Security & Fraud

‘Cyber Confusion’ Takes Ahold Of American Consumers

Consumer Cyber Confusion

According to the results of the Hacking America: Cybersecurity Perception study, American consumers are at risk of “cyber confusion” in both the workplace and at home.

The research, from Kaspersky Lab and HackerOne, revealed that both consumers and businesses in the U.S. are in need of a deeper understanding of cyberthreats and how to protect sensitive data online.

“This study helps to highlight the ongoing confusion among Americans, both at home and while at work, regarding cybersecurity,” Ryan Naraine, head of the U.S. Global Research and Analysis Team at Kaspersky Lab, said in a statement.

“Cybersecurity is everyone’s responsibility, and it’s imperative that the security community, businesses and governments routinely work together to educate Americans on cyberthreats. We need to ensure that consumers and organizations are not only educated on the risks but also know the best solutions for safeguarding sensitive data from cybercriminals,” Naraine continued.

Of the 5,000 U.S. consumers surveyed, just 36 percent said they would choose to be a customer of their employer knowing what they know about the cybersecurity practices the company has in place.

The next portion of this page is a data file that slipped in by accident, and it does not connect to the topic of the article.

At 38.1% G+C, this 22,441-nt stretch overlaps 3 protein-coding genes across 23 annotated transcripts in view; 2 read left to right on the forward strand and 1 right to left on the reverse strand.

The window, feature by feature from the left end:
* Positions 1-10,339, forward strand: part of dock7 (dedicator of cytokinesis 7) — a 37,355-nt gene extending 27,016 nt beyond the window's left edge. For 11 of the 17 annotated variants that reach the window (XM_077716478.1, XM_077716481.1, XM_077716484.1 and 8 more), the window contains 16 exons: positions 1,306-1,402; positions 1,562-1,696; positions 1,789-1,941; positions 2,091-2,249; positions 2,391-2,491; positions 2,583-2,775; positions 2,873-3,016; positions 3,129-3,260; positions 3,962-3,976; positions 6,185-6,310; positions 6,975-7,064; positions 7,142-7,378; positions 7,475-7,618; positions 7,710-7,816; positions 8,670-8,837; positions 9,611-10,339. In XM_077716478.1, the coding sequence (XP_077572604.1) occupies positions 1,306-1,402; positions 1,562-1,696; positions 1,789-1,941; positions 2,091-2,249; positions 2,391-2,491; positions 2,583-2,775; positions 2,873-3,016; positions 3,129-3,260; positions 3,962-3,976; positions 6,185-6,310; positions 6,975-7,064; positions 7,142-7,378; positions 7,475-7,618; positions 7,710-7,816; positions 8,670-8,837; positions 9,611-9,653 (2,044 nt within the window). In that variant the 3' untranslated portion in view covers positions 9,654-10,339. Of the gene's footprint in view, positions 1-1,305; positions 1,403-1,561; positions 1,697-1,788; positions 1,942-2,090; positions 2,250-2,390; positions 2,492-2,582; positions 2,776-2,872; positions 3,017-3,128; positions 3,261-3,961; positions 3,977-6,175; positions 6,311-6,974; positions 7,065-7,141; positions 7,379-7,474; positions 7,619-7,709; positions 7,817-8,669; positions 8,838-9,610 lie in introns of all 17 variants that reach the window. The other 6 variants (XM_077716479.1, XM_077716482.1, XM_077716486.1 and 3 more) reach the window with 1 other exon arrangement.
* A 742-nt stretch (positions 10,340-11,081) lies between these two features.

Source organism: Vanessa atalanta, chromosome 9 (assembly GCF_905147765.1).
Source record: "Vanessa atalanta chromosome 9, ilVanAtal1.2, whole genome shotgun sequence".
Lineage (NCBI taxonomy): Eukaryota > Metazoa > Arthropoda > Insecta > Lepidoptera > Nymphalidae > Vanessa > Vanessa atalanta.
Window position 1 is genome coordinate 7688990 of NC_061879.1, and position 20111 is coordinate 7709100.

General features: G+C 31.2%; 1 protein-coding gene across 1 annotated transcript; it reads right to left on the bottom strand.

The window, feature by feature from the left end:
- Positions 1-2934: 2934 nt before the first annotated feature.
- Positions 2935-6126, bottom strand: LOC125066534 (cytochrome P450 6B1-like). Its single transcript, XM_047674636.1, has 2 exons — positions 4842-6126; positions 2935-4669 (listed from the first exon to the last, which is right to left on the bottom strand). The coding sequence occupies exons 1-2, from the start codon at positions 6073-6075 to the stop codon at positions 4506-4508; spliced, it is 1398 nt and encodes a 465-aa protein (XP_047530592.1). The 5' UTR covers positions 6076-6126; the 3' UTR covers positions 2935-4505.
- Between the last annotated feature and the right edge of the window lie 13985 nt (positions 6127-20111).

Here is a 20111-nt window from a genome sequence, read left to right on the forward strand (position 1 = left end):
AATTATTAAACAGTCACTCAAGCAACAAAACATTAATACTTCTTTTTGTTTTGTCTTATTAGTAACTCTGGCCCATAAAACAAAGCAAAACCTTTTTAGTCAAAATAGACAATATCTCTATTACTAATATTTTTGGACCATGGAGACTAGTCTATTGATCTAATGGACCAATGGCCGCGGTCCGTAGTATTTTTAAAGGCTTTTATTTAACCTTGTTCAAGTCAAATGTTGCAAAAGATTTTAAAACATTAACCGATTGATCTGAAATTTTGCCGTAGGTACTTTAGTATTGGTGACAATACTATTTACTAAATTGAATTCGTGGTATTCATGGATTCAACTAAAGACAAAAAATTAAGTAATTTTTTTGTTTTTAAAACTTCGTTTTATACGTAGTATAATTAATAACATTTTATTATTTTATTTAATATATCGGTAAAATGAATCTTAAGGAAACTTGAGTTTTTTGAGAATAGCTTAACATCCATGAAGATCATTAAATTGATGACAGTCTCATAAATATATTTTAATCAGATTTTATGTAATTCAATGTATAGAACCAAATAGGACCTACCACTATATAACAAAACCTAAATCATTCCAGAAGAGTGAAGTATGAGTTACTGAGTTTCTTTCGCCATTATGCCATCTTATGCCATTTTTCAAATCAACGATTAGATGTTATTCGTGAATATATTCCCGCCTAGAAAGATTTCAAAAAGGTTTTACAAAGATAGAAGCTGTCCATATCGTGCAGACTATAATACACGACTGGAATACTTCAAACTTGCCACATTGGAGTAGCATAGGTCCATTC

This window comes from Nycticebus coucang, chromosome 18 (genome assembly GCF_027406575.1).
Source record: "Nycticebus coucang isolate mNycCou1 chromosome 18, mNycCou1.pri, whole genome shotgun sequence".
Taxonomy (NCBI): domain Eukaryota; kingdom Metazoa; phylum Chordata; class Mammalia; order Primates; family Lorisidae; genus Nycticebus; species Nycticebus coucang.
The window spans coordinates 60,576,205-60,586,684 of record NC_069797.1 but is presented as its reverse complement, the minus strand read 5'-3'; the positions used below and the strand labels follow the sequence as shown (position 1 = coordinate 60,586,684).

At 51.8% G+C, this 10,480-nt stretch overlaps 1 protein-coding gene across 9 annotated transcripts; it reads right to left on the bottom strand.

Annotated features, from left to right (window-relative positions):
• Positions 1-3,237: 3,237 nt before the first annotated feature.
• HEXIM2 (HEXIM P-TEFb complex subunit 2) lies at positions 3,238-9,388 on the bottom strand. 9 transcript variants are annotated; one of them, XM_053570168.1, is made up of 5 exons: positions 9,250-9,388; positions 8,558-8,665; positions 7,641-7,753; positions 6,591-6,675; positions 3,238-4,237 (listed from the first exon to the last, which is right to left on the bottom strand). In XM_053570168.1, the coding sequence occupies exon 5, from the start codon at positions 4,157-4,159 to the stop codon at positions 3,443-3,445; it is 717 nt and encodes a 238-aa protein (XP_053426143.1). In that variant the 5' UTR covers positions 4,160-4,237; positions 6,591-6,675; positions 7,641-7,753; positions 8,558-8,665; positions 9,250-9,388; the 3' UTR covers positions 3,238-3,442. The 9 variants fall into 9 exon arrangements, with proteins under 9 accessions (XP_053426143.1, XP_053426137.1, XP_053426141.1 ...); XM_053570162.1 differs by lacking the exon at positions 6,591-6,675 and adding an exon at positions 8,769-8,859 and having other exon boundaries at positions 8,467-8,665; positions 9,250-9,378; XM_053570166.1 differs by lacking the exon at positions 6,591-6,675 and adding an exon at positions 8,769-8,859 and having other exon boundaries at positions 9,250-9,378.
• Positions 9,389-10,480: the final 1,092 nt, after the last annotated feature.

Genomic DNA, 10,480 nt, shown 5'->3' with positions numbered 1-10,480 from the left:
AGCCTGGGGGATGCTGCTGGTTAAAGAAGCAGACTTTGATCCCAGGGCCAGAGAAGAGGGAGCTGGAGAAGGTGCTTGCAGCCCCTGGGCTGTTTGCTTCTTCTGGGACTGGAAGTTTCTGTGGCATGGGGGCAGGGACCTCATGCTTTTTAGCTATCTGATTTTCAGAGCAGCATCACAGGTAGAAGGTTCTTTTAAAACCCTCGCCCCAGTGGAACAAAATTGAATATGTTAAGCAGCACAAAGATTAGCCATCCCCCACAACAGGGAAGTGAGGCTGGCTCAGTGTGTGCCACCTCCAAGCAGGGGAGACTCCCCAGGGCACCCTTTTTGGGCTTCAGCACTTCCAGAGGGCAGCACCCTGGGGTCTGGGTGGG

Whether a company works with hackers to help boost security also had an impact on the purchasing decisions of those surveyed. More than one in five (22 percent) said they would be more likely to shop with a brand that hired hackers as part of its cybersecurity efforts.

That number rose to 29 percent for customers aged 35–44 years old specifically, while those 55 and older said it would not impact their purchasing decision at all (55 percent).

Overall, the survey noted that more U.S. consumers look to others to take responsibility of their security, but younger generations believe consumers should take responsibility for themselves when it comes to protecting their data and making purchases online.

“Every business online today is vulnerable to new risks that are inevitably being passed down to their customers,” Alex Rice, CTO and founder of HackerOne, added. “The data from this report highlights a growing trend that consumers cast votes of confidence in the businesses that proactively work with hackers to keep their data safe from breaches.”

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